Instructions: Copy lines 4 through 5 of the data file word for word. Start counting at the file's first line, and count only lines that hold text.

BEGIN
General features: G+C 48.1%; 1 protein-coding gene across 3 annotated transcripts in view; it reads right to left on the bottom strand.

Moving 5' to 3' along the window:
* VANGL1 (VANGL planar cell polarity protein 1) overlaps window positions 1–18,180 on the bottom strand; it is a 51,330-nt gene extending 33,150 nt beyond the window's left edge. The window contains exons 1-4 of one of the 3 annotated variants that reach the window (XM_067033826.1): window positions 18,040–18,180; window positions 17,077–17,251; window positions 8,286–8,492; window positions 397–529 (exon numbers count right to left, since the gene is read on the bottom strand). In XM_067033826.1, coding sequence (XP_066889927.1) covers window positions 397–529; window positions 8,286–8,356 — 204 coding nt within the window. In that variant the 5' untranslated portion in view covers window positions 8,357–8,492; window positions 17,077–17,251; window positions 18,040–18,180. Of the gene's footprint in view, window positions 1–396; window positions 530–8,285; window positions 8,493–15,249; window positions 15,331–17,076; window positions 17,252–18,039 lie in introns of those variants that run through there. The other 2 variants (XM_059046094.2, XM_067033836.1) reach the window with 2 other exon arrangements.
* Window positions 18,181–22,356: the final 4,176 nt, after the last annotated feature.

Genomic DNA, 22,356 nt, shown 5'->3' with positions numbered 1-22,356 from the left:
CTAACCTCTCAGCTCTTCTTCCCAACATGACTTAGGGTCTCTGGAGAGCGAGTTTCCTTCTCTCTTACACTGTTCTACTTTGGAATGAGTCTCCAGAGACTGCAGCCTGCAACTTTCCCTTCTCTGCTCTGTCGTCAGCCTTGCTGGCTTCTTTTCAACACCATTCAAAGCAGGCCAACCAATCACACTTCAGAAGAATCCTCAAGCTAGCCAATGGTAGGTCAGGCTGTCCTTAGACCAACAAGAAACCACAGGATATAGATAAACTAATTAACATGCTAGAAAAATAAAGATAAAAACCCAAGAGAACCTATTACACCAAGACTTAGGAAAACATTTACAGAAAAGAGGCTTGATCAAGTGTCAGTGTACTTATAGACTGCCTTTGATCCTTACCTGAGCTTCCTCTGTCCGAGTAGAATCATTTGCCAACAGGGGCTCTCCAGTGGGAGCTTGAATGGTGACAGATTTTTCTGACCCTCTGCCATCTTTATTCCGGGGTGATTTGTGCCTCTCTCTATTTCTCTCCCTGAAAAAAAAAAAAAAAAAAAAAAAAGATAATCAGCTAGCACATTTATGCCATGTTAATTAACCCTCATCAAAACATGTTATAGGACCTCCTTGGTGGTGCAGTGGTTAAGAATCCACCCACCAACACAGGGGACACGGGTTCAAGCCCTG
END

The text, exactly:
* Window positions 18,181–22,356: the final 4,176 nt, after the last annotated feature.

Genomic DNA, 22,356 nt, shown 5'->3' with positions numbered 1-22,356 from the left: